A spokesperson for the FSA told Out-Law.com that the tax issues would have to be addressed before the finalised platform rules would be published, and that it is likely that there will be a delay to the timetable for implementation of the rules that the regulator had previously proposed.
In a consultation paper published in June, the FSA outlined plans designed to ensure that platforms are not influenced by payments they receive from financial product providers.
Under its proposals platforms would be barred from receiving payment from product providers and instead would only be able to receive payment from consumers. The FSA also announced that it would ban product providers from issuing cash rebates to consumers' platform accounts under a drive to increase transparency and eliminate 'product bias' in the platforms market.
At the time the FSA said it was its intention to bring the new rules into effect from 31 December 2013, a year after the RDR rules affecting other stakeholders in the industry come into law, in order to give platforms time to install new systems to comply with the changes.
The FSA spokesperson told Out-Law.com that it is still the regulator's intention to give platform providers a year from the date that the finalised platform rules are published before the rules would take effect, in order to account for the significant change those rules will have to platform providers' business models. However, they said that it does not now intend to publish the finalised rules until some time next year.
"The FSA's 'payments to platform service providers and cash rebates from providers to consumers' consultation] closed for responses at the end of September," the FSA spokesperson said. "Responses raised a variety of questions including the tax treatment of rebates and payments to platforms. We are taking the points raised into account and we understand that HMRC is working on clarifying the tax position. We intend to publish the Policy Statement in 2013."
Cash rebates in a platforms context are currently paid to consumers' platform accounts. They are issued by product providers whose products have been selected for investment by consumers or advisers on their clients' behalf. Often a portion of the rebates are used to offset what advisers charge clients for their advice.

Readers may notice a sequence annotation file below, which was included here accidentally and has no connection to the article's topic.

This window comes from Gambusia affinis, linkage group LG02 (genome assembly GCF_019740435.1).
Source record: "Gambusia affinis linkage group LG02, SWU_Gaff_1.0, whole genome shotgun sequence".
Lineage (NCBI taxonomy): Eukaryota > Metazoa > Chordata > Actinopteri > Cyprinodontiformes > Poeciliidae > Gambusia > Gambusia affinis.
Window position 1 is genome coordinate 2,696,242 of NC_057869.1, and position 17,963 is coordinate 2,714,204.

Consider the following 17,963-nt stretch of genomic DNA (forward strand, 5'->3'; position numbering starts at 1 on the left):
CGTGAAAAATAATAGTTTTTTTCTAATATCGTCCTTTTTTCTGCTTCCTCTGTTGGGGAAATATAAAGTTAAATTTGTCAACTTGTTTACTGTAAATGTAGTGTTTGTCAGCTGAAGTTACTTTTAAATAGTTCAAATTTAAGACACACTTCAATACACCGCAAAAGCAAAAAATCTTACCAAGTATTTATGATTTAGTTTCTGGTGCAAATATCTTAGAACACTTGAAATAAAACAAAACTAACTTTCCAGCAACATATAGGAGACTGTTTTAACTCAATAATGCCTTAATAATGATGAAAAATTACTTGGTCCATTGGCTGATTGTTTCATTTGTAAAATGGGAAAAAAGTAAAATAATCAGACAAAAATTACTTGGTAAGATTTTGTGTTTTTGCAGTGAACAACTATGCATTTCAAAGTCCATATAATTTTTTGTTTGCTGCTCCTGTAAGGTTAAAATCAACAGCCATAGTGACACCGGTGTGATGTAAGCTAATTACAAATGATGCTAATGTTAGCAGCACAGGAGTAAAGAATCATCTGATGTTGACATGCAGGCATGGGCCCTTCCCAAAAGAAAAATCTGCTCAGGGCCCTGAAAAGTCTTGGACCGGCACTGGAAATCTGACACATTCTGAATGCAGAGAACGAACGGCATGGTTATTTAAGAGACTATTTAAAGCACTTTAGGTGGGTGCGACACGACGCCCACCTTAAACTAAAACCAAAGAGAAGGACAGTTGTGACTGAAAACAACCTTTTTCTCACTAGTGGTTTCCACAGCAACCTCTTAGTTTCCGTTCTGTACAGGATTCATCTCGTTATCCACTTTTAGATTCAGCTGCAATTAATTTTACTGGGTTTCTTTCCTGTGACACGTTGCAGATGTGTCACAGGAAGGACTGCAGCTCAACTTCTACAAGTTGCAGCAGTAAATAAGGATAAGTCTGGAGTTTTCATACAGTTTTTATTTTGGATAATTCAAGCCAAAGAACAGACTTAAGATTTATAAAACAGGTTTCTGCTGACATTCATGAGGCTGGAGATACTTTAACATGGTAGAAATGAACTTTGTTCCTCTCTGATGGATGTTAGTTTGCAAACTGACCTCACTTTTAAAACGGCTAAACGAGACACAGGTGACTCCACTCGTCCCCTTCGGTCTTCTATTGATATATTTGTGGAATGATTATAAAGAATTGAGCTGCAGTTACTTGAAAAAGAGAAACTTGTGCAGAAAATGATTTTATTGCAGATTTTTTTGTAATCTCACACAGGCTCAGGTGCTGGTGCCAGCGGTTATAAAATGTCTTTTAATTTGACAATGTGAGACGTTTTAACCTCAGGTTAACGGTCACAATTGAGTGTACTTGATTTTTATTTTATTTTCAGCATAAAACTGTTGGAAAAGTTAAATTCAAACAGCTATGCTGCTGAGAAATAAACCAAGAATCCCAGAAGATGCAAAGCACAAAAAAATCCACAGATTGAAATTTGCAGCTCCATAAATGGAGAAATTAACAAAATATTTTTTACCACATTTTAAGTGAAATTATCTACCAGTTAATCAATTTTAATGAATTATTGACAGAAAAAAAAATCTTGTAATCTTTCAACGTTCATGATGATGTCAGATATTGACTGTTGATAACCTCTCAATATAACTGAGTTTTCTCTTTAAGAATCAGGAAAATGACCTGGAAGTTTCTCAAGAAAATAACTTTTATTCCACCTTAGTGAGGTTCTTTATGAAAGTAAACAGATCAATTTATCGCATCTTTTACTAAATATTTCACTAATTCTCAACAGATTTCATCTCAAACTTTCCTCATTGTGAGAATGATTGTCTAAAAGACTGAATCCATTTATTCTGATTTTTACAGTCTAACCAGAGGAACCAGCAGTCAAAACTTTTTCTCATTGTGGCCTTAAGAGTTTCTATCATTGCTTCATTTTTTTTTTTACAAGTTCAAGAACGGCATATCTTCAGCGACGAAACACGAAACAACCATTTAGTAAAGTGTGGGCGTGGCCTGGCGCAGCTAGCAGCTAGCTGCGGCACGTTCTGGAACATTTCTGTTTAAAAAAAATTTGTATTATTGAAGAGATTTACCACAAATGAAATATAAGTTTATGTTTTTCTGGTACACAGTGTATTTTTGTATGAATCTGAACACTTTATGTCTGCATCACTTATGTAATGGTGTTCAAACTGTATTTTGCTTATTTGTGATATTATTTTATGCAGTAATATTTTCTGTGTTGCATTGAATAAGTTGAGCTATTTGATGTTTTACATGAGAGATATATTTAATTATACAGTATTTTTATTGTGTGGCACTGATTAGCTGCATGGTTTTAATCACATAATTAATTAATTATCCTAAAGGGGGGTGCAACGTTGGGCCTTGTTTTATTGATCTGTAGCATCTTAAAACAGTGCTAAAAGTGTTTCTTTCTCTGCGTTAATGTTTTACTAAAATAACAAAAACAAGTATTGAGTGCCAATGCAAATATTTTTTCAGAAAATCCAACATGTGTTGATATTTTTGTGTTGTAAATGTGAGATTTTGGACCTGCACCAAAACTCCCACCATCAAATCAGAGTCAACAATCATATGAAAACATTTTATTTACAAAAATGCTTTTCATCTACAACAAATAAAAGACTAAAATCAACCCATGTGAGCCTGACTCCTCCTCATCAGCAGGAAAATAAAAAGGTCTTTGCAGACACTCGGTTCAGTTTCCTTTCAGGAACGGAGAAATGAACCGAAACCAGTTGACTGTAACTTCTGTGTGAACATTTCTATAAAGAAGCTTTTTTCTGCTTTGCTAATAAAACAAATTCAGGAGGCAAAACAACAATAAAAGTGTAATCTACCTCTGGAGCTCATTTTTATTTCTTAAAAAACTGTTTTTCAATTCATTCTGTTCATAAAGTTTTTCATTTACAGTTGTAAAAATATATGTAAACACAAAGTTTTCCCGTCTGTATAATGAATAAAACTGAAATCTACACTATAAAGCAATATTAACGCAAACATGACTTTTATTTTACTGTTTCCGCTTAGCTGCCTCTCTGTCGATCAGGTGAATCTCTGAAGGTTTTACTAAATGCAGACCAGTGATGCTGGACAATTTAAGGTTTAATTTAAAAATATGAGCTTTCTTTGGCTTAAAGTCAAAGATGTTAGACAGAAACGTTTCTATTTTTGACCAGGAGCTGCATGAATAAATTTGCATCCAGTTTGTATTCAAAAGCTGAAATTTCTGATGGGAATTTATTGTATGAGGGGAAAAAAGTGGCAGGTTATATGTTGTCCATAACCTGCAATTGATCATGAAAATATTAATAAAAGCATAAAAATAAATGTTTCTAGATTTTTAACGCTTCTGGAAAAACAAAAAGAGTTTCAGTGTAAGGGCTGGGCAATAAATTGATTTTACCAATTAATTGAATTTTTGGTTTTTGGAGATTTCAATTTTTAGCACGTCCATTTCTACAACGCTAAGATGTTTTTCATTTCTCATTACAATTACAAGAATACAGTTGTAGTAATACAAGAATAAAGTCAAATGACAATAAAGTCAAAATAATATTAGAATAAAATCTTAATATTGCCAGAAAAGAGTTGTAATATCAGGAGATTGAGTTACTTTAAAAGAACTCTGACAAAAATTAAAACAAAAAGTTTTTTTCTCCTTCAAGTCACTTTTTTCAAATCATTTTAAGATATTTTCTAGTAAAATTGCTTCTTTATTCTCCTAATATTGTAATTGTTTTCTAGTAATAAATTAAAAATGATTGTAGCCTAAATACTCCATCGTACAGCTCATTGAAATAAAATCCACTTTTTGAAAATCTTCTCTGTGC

However, from the end of this year new rules established by the FSA will prohibit advisers from receiving payments for their services from any one other than their client. The regulator has therefore outlined its intention to ban cash rebates, and has instead proposed to allow product providers to issue unit rebates to clients' platform accounts instead. The units would represent a value that clients could reinvest in particular products they are offering.
"Our view is that cash rebates hinder transparency and potentially provide a mechanism for commission to continue being paid," the FSA said in its consultation paper.
However, the FSA's plans were criticised by the Investment Management Association (IMA) and the Association of Independent Financial Advisers, since renamed the Association of Professional Financial Advisers (APFA), in responses the organisations submitted to the FSA.
The IMA said that the proposals would disadvantage investors, whilst the APFA said that consumers could be taxed for rebates they receive in the form of units. It said that consumers should be allowed to choose to pay financial advisers with the money they receive from cash rebates.
"Allowing unit rebates whilst banning cash rebates will limit choice and create administrative, Capital Gains Tax (CGT) and increased cost burdens for consumers," the APFA said in its consultation response. "Maintaining cash rebates that are clearly disclosed gives consumers the choice of how their advisers will be remunerated. An adviser charge paid from a cash account is convenient and often a consumers preferred method of payment that currently works well."
"Any unit sale is a disposal for Capital Gains Tax (CGT) purposes and when a share or unit is sold the CGT base cost is the average acquisition cost of all shares or units in the same underlying undertaking. Therefore if a fund manager credits a number of units to an investor each month and then each month the units are sold it means that the average acquisition cost of the holding would have to be recalculated monthly," it said.
"This calculation is fiendishly difficult and the bulk of platform providers to not have the ability to provide the information. If the investor has a dozen holdings this would necessitate a dozen separate calculations," the APFA added. "The upshot will be a lot of unreported gains through ignorance and the risk of regulatory action from HMRC against investors, or additional expense for investors paying someone to do the calculations for them. The imposition of such onerous tax compliance will significantly increase the cost of investing for consumers."